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Glorious gardens are well worth visiting


By Features Reporter

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Brodsworth Gardens, South Yorkshire. Picture: English Heritage/ PA
Brodsworth Gardens, South Yorkshire. Picture: English Heritage/ PA

Still short of things to do during the rest of the summer holidays? Why not visit some of our most glorious gardens, which have reopened to the public.

They all detail the Covid-19 safety measures they’ve put in place on their websites. Most require pre-booking tickets (check websites for specific details) and all have regulated social distancing – take a mask to be on the safe side too.

Arley Hall and Gardens, Cheshire (arleyhallandgardens.com)

Arley Hall and its glorious gardens have provided the setting for some familiar TV series, including Peaky Blinders, Antiques Roadshow and Great British Garden Revival. Head for the herbaceous border, its best known feature, which boasts some spectacular planting, then wander through the pleached lime avenue of trees and lose yourself within The Grove. There are many different areas within its eight acres of formal gardens, as well as an arboretum and woodland walk. The hall remains closed.

Abbotsford Gardens, Roxburghshire, Scotland (scottsabbotsford.com)

Abbotsford was Sir Walter Scott’s home, and his imagination extended to the outdoors with the creation of these beautiful formal Regency gardens. Highlights include the kitchen garden, the third of his interconnecting outdoor ‘rooms’, which house a mix of flowering and scented plants, herbs, fruits and vegetables.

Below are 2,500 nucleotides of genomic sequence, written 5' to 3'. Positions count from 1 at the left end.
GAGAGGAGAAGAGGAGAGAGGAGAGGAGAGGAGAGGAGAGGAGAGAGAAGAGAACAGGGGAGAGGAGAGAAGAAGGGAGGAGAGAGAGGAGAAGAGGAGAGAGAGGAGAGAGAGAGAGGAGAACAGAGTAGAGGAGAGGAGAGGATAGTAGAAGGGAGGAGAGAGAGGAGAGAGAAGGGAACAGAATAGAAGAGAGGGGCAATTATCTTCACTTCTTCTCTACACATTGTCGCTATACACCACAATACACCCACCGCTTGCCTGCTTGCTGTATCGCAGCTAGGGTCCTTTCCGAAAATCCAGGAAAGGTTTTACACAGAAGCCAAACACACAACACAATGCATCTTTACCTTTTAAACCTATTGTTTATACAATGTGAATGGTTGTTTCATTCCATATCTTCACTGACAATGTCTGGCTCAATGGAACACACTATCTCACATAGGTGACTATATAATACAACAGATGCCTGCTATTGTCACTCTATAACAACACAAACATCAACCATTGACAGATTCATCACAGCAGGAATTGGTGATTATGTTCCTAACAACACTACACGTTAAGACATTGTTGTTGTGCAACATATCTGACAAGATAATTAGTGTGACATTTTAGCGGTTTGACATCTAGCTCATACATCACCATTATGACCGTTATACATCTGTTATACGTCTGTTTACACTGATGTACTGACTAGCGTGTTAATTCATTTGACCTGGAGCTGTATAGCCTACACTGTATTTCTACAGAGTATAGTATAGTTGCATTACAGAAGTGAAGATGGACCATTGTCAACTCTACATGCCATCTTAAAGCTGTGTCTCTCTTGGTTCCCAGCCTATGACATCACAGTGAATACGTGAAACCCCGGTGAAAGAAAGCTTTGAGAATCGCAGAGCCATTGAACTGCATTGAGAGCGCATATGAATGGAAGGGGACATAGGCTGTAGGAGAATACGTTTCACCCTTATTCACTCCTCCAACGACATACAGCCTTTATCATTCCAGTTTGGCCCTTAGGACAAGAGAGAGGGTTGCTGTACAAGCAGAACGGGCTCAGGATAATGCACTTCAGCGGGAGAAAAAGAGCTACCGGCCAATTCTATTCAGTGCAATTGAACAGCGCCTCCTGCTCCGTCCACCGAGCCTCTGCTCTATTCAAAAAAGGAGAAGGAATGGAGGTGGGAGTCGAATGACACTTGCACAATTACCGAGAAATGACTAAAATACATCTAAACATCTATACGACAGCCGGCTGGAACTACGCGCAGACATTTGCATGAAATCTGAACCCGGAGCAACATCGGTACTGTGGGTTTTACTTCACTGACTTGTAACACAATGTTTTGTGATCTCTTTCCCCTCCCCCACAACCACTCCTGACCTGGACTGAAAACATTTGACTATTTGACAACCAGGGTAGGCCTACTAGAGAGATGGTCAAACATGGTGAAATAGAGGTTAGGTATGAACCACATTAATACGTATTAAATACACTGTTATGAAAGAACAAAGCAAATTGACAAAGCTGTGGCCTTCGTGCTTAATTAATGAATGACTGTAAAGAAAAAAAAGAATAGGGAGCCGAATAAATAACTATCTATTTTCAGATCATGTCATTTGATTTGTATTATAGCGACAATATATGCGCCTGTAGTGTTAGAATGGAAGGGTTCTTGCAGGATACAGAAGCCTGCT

The gardens are currently open Wednesday to Sunday, with hopes to reopen the historic house in August. Check the website for updates.

Montalto Estate, Co Down, Northern Ireland (montaltoestate.com)

The trails and gardens within this magical estate have now re-opened, so visitors can explore a wealth of features – including the cutting garden made up of annuals, biennials, perennials and shrubs, the formal garden with its defined geometric shapes and stunning views of Montalto Lake and boathouse, and the alpine garden, with its impressive collections of plants.

The trails and gardens are currently open Wednesday to Sunday but all visitors must pre-book tickets online. Access to some gardens may be restricted due to events.

The Lost Gardens of Heligan, Cornwall (heligan.com)

With some 200 acres of garden and estate, you simply can’t do all of Heligan in one visit – so if you’ve only got a day, seek out summer highlights. An incredible 15 acres of wildflower meadow has been planted, featuring cornflowers, corn chamomile, poppies and corn marigolds, to create a stunning visual backdrop, perfect for butterflies and bees.

Families are invited to pick up a Heligan Summer booklet from the ticket office before setting off. Pre-booking essential for timed tickets.

Wollerton Old Hall Garden, Shropshire.
Wollerton Old Hall Garden, Shropshire.

Wollerton Old Hall Garden, Shropshire (wollertonoldhallgarden.com)

Set around a 16th-century hall (not currently open to the public), Wollerton Old Hall incorporates a formal modern garden on an old site covering four acres. Its garden rooms are beautifully planted with stunning perennials and offer some terrific design ideas. The garden is famous for its salvias, clematis and roses and the clever use of colour, form and scale. The main perennial border in late summer is still awash with colour, so don’t miss it.

Brodsworth Hall and Gardens, South Yorkshire (english-heritage.org.uk)

Spectacularly restored to their full Victorian splendour, the 15 acres of gardens at Brodsworth are home to a collection of grand gardens in miniature, filled with colourful seasonal plantings and displays.

Pre-booking essential for timed tickets. House and play area remain closed. A family-friendly summer explorer quest is taking place throughout summer.



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